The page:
Dr Jennifer Strickland-Munro
PhD

Research Fellow

About me

My background is multidisciplinary, with varied experience in a range of applied research, consulting, Government, non-governmental organisation, industry and conservation roles. My initial career focused on applied conservation and environmental science and management. Over time, an interest in human – environment interactions has led to a shift into the realms of natural area tourism and social science.

My research interests include the ecological and social impacts (and management implications) of human – nature interactions; sustainable tourism; protected area tourism; community engagement; conservation and social equity; Indigenous and Traditional knowledge systems, and how these can combine with Western science to enhance conservation and social outcomes; environmental behaviour change; and natural resource management more generally.

One of my key strengths is being able to establish productive, collaborative relationships with stakeholders and interest groups. This is supported by my ability to achieve knowledge transfer from research into policy/ management

Teaching area

Guest lectures in protected area management and tourism.

Research areas

  • ecological and social impacts (and management implications) of human – nature interactions
  • community engagement
  • protected area tourism
  • conservation and social equity
  • sustainable tourism
  • Indigenous and Traditional knowledge systems; and how these can combine with Western science to enhance conservation and social outcomes
  • values mapping
  • public Participation GIS
  • natural resource management
  • environmental behaviour change.

Current projects

Values & aspirations for the Kimberley coast & marine environment

A three year project exploring peoples’ values and aspirations for the Kimberley coastline. The research has three phases:

  1. In-depth interviews and place mapping in the Kimberley with local people and tourists to determine what places are important to them. A total of 232 people were interviewed during 2013. Included were 31 Traditional Owners, although the northern Kimberley Traditional Owners were under-represented because of access issues. The results showed all the Kimberley coast as valued, with the most widely held values being biodiversity, Aboriginal culture, physical landscape, and therapeutic values. In all, 17 discrete values were identified. An overview of this research can be found in Technical Report 1 (http://researchrepository.murdoch.edu.au/25482/).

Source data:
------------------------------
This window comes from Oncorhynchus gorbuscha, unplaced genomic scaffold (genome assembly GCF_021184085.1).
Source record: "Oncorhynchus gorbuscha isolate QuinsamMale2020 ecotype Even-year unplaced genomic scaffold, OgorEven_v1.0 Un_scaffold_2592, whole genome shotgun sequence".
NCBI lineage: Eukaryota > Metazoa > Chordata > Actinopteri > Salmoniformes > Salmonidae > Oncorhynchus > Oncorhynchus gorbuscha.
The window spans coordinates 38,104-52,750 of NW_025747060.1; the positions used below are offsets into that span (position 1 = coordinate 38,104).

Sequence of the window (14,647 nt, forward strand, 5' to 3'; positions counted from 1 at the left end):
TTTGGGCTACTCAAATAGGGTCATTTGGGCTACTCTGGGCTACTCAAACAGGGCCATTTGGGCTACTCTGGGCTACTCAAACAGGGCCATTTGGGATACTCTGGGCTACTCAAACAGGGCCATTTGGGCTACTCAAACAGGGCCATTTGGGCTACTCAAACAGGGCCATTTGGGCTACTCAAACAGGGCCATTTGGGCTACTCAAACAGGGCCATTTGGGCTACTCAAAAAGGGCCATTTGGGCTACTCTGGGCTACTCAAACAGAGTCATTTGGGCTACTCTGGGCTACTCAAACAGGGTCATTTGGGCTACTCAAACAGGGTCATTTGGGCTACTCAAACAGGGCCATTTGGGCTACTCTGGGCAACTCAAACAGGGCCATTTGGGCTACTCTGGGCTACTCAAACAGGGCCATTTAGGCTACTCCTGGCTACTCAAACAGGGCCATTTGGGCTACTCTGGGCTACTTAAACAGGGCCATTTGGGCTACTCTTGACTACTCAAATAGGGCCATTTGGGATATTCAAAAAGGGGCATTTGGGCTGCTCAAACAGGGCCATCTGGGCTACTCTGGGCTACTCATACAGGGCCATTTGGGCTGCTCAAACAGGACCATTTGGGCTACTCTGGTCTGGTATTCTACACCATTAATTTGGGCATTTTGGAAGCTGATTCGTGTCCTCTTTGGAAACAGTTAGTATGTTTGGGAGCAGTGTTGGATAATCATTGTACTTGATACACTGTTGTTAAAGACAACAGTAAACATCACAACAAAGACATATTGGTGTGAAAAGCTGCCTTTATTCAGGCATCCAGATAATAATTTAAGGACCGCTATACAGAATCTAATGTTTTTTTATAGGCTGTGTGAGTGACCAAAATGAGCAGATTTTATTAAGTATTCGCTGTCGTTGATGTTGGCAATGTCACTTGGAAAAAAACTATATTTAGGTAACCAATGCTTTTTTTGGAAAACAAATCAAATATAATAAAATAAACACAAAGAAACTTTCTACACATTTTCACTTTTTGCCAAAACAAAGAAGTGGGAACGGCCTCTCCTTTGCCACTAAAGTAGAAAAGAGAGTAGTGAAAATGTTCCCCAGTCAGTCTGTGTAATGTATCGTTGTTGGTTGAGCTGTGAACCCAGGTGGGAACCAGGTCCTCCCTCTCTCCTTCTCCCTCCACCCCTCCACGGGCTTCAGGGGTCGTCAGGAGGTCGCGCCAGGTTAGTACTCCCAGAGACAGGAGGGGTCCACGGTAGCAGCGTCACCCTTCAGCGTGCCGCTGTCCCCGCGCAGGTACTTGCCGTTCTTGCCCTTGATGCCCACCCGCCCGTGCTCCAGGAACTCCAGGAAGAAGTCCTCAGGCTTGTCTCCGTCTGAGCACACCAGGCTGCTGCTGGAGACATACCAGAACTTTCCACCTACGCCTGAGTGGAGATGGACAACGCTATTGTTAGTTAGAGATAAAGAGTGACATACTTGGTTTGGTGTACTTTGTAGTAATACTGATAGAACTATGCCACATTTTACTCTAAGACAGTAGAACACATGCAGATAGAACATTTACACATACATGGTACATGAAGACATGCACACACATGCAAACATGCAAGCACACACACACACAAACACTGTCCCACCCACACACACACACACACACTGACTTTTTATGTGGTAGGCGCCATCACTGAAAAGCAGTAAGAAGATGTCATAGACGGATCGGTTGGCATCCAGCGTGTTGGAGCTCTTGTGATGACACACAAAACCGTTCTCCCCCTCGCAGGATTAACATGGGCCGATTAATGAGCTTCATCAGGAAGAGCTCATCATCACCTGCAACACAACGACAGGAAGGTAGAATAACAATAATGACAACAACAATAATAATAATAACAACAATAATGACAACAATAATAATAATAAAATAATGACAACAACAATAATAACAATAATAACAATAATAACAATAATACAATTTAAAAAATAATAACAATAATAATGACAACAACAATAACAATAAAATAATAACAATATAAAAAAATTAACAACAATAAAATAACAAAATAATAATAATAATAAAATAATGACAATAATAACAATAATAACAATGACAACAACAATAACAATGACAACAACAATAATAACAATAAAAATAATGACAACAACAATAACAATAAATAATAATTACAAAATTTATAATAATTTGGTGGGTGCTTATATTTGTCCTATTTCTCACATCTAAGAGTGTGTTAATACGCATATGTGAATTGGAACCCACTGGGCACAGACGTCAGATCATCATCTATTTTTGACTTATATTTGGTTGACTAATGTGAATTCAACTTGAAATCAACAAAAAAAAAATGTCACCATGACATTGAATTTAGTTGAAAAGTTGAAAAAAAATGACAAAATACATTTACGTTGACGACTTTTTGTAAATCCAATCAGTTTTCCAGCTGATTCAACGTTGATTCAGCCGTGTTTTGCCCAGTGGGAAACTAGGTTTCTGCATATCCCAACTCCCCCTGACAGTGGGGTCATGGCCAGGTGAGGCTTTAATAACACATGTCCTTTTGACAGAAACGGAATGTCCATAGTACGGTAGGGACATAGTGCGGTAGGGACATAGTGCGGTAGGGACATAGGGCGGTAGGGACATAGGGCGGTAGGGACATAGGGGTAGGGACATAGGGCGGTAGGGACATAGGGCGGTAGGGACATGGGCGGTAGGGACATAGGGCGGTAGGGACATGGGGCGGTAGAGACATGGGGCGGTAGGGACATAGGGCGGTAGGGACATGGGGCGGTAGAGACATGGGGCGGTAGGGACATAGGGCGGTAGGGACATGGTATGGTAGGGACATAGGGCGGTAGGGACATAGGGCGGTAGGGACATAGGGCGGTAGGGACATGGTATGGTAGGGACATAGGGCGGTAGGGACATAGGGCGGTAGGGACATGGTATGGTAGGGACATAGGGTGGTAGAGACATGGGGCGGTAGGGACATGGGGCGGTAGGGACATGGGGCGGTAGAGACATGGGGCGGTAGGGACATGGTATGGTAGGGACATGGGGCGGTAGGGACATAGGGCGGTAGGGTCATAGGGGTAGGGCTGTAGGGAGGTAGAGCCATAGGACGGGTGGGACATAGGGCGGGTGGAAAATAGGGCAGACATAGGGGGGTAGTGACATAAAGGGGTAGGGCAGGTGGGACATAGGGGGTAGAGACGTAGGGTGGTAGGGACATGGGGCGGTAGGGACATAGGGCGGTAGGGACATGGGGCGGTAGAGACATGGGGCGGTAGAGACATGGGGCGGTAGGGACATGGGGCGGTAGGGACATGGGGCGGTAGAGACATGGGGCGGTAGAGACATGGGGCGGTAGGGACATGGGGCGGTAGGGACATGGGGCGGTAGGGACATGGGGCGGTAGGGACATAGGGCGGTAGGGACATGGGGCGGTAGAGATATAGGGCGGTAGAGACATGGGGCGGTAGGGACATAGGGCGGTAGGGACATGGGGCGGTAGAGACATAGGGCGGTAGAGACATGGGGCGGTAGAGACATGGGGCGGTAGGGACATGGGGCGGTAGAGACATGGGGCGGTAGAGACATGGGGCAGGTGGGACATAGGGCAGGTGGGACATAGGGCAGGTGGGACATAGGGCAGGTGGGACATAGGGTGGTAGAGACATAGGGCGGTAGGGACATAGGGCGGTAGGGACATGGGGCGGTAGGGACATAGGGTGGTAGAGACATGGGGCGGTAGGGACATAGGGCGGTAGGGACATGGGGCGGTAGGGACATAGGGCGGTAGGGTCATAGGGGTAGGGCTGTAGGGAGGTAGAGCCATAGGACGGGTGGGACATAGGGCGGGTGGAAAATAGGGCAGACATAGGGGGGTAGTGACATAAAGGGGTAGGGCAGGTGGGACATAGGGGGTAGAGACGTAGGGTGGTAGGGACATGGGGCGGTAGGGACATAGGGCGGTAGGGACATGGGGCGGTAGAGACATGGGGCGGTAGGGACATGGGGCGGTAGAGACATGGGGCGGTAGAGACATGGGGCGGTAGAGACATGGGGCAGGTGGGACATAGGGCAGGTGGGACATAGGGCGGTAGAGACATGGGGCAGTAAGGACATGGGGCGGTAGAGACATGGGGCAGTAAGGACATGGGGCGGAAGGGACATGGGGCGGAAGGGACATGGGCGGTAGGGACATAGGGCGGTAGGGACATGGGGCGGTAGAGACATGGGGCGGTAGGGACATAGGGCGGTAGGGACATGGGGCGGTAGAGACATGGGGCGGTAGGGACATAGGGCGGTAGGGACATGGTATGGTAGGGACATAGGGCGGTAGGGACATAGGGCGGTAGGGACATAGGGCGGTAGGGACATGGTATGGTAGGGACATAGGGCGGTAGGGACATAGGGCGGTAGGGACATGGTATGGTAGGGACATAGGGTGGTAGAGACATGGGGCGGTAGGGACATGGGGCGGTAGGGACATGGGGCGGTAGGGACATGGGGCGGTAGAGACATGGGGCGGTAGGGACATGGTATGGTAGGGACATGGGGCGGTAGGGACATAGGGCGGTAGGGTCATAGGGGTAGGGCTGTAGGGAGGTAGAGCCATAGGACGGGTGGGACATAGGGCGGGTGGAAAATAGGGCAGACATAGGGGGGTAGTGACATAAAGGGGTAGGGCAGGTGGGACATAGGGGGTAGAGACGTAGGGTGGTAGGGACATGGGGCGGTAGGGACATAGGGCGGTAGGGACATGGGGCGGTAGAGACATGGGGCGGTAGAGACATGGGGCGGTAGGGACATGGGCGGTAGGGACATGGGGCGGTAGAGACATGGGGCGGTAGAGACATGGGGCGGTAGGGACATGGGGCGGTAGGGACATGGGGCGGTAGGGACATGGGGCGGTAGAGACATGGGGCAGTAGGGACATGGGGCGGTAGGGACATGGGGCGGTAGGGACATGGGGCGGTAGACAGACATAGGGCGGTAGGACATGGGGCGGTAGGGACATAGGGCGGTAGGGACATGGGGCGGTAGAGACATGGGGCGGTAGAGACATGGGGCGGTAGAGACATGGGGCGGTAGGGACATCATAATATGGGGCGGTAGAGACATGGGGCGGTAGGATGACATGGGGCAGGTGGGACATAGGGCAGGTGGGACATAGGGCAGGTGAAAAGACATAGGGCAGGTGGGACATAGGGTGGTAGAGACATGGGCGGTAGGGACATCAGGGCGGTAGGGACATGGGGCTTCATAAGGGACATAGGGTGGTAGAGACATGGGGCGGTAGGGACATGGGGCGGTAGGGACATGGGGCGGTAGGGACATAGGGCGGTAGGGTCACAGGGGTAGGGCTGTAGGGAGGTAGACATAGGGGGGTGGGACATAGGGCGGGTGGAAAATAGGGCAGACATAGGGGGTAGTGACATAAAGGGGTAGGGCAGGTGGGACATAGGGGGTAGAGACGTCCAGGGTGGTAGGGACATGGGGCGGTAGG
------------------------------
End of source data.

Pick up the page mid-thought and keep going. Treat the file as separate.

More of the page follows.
2. Web-based survey to further identify and validate important places, plus peoples’ management preferences. This research is in progress with an expected completion date of September 2015. An online survey has been developed that includes both i) a spatial mapping component and ii) a stated preference choice experiment component. The spatial mapping component involves a Public Participation Geographic Information System (PP GIS) approach whereby people locate places that they value and their management preferences on a Google® maps interface of the Kimberley coast. The choice experiment component asks people to make trade-offs between the places that they value and the economic cost they are willing to bear for those choices.
  3. In-depth social values mapping activities with a Traditional Owner group. Discussions are in progress with the Karajarri Traditional Lands Association to undertake mutually negotiated research in the Port Smith/ Gourdon Bay area of Eighty Mile Beach.

The research is part of the WA government’s $30m Kimberley Marine Research Program administered by the WA Marine Science Institution (WAMSI). It aims to assist Government to make informed decisions about coastal management, now and into the future, and will be useful for a range of both government and industry planning activities.

Events and speaking engagements

  • Strickland-Munro, J, Moore, S.A, Kobryn, H, and Palmer, D. (2015). “Whose values?” Mapping community values for the Kimberley coast. Chamber of Commerce and Industry Environment Committee, Perth, Western Australia, 26 May 2015.
  • Moore, S.A, Strickland-Munro, J, Kobryn, H, and Palmer, D (2015). Spatially explicit delineation of the social values of the Kimberley coastal and marine environment. WAMSI Research Conference, Perth, Western Australia, 30 March-1 April 2015.
  • Strickland-Munro, J., Kobryn, H., Moore, S., Palmer, D. and Friedman, K. (2014) Valuing the wild, remote and beautiful: Tourism on West Kimberley coast, Western Australia. International Tourism Studies Association Conference, WA Department of Parks and Wildlife, Kensington, WA, 26-28 November 2014.
  • Strickland-Munro, J., Moore, S., Kobryn, H., and Palmer, D. (2014) Mapping and interpreting the social values of the Kimberley coast. Department of State Development, Adelaide Terrace, Perth, 6 August 2014.